It’s that time of year that you sense the days getting shorter as well as feeling the oncoming chill with nighttime temperatures consistently producing a morning frost. The autumn season is truly a magical time of the year especially if you live in the Minnesota North Country. The gardens out back are on their last hurrah and yielding the last of their produce. We still have kale, broccoli and lettuce still going strong, but the tomatoes have long since given up their bounty. One of the best parts about autumn is seeing the trees in all their glory producing their wonderful array of colors.
Our maples have started to take on a deep shade of red with some orange undertones. Along the North Shore pink salmon have already made their annual fall run up the feeder streams that empty into Lake Superior and along with them come eagles circling around the rivers for a shore lunch. We finally finished up the last of the brook trout caught from Brook Trout Camp and were planning to chase the pinks for the second of two adventure camps, but life became unexpectedly busy and we had to put off a number of projects we hoped to do in the past couple of months.
Instead we have taken a step back and cast aside some of our labor to fully immerse ourselves with what we love to do best…cranking up the stoves and hauling out the cutting boards and stock pots. One of our fall projects was to perfect our apple crisp. Our backyard apple tree produced a bumper crop of apples this year. The family was periodically busy picking and searching for reasonably clean apples that did not have too much bug damage on them.
These are truly “organic” apples in the sense that no pesticide has ever come in contact with this tree. Of course some of the apples were pretty ugly looking and discarded on the ground, but there were a large percentage that had minimal blemishes on them. Once peeled, these apples had a very wonderful taste and firm texture. While we have not been able to identify the genus of our tree, we found the taste of the apples to be pretty similar to that of Macintosh apples. We have been experimenting with various proportions of these as well as a Minnesota favorite, the Haralson apple.
Our maples have started to take on a deep shade of red with some orange undertones. Along the North Shore pink salmon have already made their annual fall run up the feeder streams that empty into Lake Superior.
We recently added a cookbook from the Gunflint Lodge, which is located north of the Cascade River, far up the North Shore near the Canadian border to our resource library. The Gunflint Lodge was featured in several publications for their accommodations and cuisine. Their cookbook features recipes they have created to take advantage of local ingredients, like walleye, lake trout and wild game. They offer selected recipes according to the various seasons of the year. We have experimented with a couple of their soup recipes so far and have been inspired.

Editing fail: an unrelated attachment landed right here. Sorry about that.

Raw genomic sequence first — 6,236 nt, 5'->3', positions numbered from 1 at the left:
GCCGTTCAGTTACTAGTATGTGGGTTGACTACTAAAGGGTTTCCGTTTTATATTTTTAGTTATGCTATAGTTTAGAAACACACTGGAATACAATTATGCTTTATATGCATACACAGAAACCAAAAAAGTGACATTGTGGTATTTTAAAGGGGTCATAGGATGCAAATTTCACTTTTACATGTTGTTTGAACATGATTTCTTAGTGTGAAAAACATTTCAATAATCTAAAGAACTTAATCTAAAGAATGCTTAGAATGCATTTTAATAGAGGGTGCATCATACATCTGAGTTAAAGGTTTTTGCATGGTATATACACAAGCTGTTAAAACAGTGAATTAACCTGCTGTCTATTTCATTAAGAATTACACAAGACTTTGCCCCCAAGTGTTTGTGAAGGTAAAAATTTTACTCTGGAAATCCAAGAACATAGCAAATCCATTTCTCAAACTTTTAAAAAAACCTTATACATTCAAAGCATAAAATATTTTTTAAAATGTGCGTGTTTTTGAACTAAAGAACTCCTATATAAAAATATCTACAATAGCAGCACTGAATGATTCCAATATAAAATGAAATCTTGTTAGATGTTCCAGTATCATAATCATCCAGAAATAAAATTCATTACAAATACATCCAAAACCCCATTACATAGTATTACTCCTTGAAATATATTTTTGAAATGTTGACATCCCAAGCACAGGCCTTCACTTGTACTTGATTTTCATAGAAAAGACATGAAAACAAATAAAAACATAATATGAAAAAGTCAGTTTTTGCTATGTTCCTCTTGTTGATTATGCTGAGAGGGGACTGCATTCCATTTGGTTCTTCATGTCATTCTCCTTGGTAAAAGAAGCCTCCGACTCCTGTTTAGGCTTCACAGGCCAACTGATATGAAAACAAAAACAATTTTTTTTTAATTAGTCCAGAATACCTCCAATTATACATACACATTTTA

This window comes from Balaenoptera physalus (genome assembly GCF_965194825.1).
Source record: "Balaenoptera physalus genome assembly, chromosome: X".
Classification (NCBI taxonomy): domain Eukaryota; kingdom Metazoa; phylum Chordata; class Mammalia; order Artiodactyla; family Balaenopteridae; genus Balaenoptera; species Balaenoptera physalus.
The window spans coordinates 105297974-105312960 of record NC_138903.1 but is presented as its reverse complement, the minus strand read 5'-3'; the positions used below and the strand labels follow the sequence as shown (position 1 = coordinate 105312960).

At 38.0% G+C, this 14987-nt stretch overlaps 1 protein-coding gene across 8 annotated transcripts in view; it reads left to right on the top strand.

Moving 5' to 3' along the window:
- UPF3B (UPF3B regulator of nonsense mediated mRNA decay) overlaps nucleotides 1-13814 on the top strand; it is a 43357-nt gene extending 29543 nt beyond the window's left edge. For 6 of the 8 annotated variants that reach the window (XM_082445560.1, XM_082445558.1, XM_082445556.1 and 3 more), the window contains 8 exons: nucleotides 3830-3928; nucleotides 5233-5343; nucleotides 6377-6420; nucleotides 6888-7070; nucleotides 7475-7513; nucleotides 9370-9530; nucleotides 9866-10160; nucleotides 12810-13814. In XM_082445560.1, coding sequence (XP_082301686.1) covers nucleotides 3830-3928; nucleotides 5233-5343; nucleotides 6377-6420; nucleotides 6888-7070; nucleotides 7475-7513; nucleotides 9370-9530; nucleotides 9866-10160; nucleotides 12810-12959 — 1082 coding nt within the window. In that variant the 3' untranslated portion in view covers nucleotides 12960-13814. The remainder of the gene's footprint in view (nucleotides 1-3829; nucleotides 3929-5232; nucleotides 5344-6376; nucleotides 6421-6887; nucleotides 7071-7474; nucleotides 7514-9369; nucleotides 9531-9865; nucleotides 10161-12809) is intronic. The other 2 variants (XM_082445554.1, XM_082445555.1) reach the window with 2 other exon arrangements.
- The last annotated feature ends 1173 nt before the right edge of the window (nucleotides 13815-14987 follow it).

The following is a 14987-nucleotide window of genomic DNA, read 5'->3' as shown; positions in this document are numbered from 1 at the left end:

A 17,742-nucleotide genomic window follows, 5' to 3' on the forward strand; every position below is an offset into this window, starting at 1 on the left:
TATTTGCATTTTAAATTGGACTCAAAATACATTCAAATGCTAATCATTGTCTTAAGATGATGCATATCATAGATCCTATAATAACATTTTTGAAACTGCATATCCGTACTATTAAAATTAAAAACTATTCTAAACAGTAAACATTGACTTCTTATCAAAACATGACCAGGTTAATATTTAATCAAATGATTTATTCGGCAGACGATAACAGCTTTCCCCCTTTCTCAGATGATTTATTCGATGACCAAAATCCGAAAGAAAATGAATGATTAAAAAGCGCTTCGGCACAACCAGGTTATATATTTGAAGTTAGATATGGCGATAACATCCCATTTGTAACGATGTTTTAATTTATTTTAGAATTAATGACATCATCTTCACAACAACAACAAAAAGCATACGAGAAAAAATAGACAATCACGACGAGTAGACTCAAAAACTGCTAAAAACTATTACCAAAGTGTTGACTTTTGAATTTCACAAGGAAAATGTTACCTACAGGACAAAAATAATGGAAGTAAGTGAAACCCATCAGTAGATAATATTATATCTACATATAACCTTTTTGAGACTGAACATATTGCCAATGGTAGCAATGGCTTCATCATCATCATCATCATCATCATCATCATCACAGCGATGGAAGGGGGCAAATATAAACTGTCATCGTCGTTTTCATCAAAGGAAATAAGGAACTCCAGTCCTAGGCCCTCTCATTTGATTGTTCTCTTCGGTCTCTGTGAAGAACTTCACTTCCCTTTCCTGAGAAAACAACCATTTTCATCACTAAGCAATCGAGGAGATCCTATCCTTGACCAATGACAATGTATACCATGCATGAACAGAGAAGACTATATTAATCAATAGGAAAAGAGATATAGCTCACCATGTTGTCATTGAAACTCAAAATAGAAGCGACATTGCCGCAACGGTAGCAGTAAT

In general, when it comes referencing other sources, we consider the recipe as sort of a guide to let the creative talents of the chef weave through various stanzas of the recipe by modifying based on the preferences of the cook or the ingredients on hand. We have tried a couple of their fall soup offerings, the Butternut Squash soup as well as their “Neeps and Tatties” soup. We have been impressed by both. The “Neeps and Tatties” soup is a soup made up largely of rutabagas and potatoes. We decided on that due to having a four pound rutabaga lying around from a recent CSA share. The highlight has been the butternut squash soup which we slightly modified to take advantage of ingredients we had on hand, like parsnips, celery and carrots.
Like other “home grown” Minnesota cookbooks we have used like the Duluth Grill volumes and the second edition of Betty’s Pies favorite recipes cookbook, I am probably drawn more to the Gunflint Lodge cookbook more than anything. I think all three have exceptional value and have challenged me in the kitchen. I can’t say enough about the Duluth Grill volumes which have become the inspiration to our Comfort Foods podcast series.
The Gunflint Lodge cookbook though, takes an entirely different angle by using local ingredients in the manner of hunting and gathering and would tie in very well to our Adventure Camp series as well as our Comfort Food series. In fact, with the plentiful selection of recipes dedicated to Minnesota’s State Fish, the walleye, I am feeling that a future adventure camp will be “Walleye Camp.” Hopefully, Lady Luck will be smiling down on us as hopefully we could catch enough walleyes to try three or four of their walleye recipes.
As we sign off for autumn and head into winter, here is a preview of a recipe we plan to feature next fall.
Executive Chef Frank’s Apple Crisp
Filling (measurements for a 9 1/2” pie pan)
- 2/3 proportion Haralson Apples (fill to ¾ of a 4 quart mixing bowl)
- 1/3 proportion “Backyard” apples, or Macintosh apples
- Lemon zest from a medium lemon
- 1 T cinnamon
- 1/8 tsp nutmeg
- 2 T corn starch
- ¼ cup water
- 1 tsp salt
- ¼ granulated sugar (optional, if using Granny Smith apples)
- 1/8 cup rum (optional)
- 1 cup AP flour
- 1 cup rolled oats
- 7/8 cup brown sugar
- 1/8 cup granulated sugar
- 6 T unsalted butter